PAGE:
Progressive Retinal Atrophy (PRA)

by Dr. Francesca Matthews

 

What is the retina?

 

The retina is the tissue at the back of the eye that light reflects off. When light is reflected off the retina it sends little electrical impulses to the brain, which the brain interprets into a picture. 

 

Where is the retina? 

 

Click here to find out more about the retina

 

What is Progressive Retinal Atrophy (PRA)?

 

PRA is an inherited disease that causes progressive and irreversible blindness. The majority of affected animals are purebred dogs. The reason for this is that the disease is autosomal recessive which means it requires both parents to at least be carriers of the gene for the offspring to be affected.

 

If both parents are carriers, 25% of the offspring will have PRA and a further 50% will be carriers. If one parent has PRA and the other is a carrier, then 50% will be affected and the remaining 50% carriers. If both have PRA, all offspring will have PRA. If one parent only is a carrier, then 50% of offspring will be carriers and 50% non carriers. In that generation no puppies will be affected.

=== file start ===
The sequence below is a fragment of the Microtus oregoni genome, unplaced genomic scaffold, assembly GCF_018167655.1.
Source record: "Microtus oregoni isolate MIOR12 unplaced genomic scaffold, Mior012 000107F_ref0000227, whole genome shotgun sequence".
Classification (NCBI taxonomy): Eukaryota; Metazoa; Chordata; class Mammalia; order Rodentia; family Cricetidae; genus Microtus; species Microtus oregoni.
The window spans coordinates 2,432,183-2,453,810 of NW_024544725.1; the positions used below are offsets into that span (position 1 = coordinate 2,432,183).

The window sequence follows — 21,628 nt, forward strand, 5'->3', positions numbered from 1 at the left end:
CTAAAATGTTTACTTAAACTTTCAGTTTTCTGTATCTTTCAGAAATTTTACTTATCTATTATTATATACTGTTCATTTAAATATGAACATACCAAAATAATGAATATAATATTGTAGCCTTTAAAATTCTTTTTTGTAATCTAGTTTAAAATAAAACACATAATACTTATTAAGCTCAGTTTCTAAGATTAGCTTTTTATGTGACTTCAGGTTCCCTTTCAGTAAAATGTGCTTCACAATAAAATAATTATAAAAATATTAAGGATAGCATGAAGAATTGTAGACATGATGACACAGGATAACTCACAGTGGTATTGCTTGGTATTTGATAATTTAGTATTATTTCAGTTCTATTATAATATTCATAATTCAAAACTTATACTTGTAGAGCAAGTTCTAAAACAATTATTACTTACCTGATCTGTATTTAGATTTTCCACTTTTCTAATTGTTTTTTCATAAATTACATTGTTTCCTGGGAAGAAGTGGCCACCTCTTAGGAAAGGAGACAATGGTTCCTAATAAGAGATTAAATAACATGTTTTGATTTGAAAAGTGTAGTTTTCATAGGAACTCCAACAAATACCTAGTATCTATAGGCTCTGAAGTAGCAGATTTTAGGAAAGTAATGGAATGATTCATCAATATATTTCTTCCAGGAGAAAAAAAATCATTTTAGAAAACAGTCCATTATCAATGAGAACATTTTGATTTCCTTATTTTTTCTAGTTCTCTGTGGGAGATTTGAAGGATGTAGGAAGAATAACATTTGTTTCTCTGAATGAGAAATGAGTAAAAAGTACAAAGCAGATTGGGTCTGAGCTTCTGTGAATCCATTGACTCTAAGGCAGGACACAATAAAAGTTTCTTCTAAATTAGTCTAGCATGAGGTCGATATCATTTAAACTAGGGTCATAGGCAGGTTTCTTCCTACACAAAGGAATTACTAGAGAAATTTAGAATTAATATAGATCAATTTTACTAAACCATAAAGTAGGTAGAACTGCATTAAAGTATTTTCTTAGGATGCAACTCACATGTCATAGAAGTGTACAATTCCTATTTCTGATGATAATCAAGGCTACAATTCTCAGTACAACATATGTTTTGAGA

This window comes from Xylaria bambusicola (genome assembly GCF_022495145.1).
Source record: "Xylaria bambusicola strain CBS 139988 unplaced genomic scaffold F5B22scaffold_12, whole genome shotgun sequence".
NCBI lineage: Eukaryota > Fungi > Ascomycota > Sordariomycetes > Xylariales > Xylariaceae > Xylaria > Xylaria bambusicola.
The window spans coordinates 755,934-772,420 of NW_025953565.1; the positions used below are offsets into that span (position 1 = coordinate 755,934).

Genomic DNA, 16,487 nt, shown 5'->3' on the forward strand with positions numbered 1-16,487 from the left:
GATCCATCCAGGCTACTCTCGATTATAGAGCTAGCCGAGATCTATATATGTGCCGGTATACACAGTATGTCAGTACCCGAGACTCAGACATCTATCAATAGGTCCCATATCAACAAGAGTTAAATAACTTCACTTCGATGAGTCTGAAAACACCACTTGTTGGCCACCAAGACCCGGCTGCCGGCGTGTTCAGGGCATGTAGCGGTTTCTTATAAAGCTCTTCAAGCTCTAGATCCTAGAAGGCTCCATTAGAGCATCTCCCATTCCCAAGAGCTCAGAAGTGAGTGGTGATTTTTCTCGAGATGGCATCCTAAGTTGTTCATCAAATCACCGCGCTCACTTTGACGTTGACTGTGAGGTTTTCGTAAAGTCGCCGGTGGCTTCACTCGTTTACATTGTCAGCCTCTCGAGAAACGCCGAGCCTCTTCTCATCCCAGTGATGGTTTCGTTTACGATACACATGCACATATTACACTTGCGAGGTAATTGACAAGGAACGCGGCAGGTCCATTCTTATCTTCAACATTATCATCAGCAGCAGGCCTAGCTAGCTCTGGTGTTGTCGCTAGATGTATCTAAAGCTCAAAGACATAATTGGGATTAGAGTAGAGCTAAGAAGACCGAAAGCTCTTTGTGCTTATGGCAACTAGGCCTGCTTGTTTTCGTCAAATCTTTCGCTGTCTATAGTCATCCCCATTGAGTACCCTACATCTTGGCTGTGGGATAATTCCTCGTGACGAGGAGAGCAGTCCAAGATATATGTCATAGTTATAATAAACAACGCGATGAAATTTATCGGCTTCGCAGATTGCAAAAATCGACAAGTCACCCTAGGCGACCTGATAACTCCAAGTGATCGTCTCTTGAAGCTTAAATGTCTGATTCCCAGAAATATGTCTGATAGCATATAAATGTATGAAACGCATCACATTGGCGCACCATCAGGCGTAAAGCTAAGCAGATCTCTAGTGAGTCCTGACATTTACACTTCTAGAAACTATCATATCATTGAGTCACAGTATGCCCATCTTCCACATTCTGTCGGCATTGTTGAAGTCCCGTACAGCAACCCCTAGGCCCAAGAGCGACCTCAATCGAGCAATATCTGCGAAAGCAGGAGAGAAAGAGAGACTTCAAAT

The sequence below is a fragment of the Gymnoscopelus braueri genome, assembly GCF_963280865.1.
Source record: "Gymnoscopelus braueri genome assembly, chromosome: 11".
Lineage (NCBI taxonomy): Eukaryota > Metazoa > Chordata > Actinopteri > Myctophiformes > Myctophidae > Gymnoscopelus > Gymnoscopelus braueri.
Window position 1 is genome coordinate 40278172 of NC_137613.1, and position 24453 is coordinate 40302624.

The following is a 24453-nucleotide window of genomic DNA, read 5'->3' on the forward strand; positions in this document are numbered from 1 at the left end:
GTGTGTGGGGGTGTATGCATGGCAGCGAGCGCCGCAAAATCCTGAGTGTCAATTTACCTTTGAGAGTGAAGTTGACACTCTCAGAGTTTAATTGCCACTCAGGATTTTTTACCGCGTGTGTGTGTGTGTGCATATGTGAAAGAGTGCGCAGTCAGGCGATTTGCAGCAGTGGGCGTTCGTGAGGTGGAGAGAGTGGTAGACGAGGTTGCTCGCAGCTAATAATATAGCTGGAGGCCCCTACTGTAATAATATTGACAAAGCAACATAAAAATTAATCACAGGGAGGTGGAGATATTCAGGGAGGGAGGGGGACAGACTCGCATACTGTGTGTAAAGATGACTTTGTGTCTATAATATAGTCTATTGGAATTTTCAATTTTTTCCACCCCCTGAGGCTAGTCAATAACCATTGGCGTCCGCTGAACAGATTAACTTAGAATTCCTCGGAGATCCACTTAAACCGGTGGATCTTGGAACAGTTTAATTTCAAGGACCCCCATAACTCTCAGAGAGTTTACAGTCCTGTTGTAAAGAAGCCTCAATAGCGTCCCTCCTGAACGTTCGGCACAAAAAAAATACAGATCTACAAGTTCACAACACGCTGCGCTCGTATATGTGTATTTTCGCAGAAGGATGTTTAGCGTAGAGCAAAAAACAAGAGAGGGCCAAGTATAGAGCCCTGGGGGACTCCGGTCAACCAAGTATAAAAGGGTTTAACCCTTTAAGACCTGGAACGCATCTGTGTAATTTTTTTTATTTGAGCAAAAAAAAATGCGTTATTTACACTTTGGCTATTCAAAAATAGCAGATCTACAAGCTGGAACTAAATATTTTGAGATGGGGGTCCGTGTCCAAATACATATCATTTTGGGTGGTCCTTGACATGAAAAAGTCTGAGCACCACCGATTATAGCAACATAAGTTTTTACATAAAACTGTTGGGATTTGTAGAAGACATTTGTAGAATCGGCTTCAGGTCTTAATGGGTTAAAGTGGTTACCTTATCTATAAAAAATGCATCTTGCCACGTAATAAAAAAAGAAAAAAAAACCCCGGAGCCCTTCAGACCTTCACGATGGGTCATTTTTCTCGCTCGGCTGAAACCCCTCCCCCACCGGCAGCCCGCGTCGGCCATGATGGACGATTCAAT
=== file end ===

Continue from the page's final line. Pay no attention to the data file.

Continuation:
Image source wikimedia commons

 

 

What are the signs of the disease?

 

The first sign owners usually notice is night blindness. Over several months the blindness progresses, until the dog can no longer see during the day.

 

Why should I know about it?

 

If you are planning to breed from your dog, you should ensure that they are free from the disease. Read our article on responsible dog breeding.

 

If you are purchasing a pedigree puppy or purebred kitten you should do adequate research to ensure that the new puppy or kitten you are purchasing is free from the disease.

 

How is it diagnosed?

 

DNA testing is now becoming more available. This allows you to check whether an animal is clear from the disease, a carrier who will be unaffected (but can still pass the gene on to offspring), or an affected animal who isn’t yet showing signs, but will do in the future.

 

If DNA testing is not available in your area, then breeders should be ensuring their purebred breeding animals are checked annually by a veterinary ophthalmologist to check for the occurrence of PRA or any other inherited eye disease (of which there are many).

 

Choose your new puppy or kitten with care and due diligence. This should involve contacting one of our veterinarians for advice.

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